If I had to guess, I would say that most people don’t think about the shoes that they wear to train in – as long as they are following the rules of the gym, they are good. However, weightlifters have been ahead of the curve in this regard for a long time- and figured out that the right kind of shoes make all the difference when it comes to lifting weights. One of the key characteristics of weightlifting shoes is the raised heel- this is what allows for an upright torso when doing squat variations. A raised heel allows more dorsiflexion at the ankle (relative to the ground), lets the knees travel further forward, keeping the hips further forward, requiring less of a bent-over posture to get deep. Look at the two pictures here (These are not of the same lifter, but bear with me for the sake of example):
The one on the left has her heels on the ground, but because of the lack of heel height, is unable to further dorsiflex her ankle, keeping her knees back, forcing her hips back, and leading to a significant lean. The lifter on the right has the raised heel, which allows for the knees to travel further forward, getting the hips forward, and allowing an upright posture (she probably has an easier time getting deep into the squat as well).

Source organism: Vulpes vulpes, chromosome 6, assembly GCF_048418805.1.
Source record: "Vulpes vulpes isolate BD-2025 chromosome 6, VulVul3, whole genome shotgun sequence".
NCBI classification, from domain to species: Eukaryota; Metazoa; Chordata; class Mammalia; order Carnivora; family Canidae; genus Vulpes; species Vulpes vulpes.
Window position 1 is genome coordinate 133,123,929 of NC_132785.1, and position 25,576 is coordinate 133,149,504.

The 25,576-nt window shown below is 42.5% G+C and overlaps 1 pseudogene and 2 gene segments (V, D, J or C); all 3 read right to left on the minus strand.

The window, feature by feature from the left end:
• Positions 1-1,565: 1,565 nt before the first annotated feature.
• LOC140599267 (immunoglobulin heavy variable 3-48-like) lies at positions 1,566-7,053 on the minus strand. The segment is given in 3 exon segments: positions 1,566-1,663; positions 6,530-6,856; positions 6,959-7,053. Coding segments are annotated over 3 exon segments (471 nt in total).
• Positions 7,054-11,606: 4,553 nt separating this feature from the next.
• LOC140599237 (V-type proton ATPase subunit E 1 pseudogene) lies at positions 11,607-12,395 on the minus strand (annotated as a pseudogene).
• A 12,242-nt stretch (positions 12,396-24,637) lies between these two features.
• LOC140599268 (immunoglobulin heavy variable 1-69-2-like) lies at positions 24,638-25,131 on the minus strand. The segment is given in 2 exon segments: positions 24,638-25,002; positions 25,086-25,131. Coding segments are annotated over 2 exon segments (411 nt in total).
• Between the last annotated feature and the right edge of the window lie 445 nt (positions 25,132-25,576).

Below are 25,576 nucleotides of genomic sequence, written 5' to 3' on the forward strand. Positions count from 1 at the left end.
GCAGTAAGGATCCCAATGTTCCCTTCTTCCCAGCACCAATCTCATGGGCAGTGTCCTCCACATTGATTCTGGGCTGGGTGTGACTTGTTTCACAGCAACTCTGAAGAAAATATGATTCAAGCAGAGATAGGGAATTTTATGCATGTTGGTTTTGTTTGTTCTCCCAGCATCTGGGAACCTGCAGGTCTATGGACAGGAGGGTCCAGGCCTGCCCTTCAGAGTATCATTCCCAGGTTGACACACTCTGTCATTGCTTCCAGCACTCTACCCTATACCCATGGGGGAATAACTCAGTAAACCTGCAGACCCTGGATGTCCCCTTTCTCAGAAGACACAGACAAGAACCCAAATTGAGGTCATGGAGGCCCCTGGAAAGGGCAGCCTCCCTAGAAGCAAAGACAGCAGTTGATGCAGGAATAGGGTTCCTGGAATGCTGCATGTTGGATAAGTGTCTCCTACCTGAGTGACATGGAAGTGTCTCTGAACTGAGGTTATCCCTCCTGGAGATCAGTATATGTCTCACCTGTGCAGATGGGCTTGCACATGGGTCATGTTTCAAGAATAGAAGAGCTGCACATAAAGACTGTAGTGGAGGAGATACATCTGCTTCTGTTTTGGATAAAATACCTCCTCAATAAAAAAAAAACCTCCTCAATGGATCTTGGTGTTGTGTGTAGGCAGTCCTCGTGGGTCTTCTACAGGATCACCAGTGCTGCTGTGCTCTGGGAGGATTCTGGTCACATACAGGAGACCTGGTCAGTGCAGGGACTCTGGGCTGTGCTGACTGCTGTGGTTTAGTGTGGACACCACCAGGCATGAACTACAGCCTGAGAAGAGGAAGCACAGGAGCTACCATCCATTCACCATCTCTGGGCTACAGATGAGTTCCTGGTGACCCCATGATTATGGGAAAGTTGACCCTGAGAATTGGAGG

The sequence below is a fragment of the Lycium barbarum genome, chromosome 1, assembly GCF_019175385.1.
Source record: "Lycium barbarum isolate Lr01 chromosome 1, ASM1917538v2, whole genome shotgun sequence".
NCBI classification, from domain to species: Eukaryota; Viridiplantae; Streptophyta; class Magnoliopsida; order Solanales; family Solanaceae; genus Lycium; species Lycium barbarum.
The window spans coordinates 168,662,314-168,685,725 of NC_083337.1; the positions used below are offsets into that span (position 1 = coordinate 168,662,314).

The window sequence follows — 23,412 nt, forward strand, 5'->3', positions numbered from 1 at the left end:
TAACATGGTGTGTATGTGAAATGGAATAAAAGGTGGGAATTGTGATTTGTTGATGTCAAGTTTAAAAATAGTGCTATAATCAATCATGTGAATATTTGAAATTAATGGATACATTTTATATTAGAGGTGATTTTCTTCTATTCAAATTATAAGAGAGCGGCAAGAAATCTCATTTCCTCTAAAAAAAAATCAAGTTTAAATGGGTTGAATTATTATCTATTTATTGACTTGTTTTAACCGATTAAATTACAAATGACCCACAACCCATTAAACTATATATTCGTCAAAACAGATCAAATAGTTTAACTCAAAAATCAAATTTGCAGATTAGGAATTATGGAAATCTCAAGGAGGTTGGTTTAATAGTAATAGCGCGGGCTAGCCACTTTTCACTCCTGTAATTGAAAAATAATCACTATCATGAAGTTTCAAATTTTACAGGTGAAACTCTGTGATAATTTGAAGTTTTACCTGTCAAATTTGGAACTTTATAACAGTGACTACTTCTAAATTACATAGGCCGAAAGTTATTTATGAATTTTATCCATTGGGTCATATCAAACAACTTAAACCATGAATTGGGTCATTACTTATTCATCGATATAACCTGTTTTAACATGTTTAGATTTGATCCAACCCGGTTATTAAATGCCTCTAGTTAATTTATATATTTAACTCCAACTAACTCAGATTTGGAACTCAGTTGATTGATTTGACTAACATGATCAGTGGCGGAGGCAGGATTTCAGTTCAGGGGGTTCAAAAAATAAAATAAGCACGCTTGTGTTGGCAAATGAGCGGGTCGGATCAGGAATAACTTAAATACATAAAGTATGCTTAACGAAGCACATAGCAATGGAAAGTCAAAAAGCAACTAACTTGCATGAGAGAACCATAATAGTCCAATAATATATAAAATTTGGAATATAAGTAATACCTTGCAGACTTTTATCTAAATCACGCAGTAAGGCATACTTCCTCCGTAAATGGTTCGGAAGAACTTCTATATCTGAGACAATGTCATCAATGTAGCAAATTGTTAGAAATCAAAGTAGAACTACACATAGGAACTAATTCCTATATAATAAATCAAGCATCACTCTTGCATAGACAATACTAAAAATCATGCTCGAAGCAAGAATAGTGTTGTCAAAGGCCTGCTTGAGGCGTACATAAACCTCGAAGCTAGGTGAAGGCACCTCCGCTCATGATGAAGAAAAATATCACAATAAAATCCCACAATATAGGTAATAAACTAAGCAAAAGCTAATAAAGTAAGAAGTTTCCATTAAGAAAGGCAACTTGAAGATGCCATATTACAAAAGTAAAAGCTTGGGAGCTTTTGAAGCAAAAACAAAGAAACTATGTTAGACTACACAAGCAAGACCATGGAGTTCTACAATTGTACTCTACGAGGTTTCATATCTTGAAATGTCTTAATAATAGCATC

Many running shoes have raised heels as well- but the problem is that running shoes are designed to absorb forces- as in, they have give. As soon as you start to load up the bar, the heel that you had with the running shoes can compress, eliminating any positional benefit you might have had. Weightlifting shoes are specifically designed not to have any give. Weightlifting shoes have heels that are made out of wood or a hard plastic to eliminate any give.
The benefit that you get from the more upright posture is less torque on the lower back, (probably) a greater knee extensor activation, and an overall easier time doing exercises that require a very upright posture like front squats or overhead squats. Anyone who has ever dropped their chest doing those exercises knows how difficult it is to recover from that position.
Check out this study: http://www.ncbi.nlm.nih.gov/pubmed/22201687 This some of the research one of our new professors did at his last university. It is worth a read.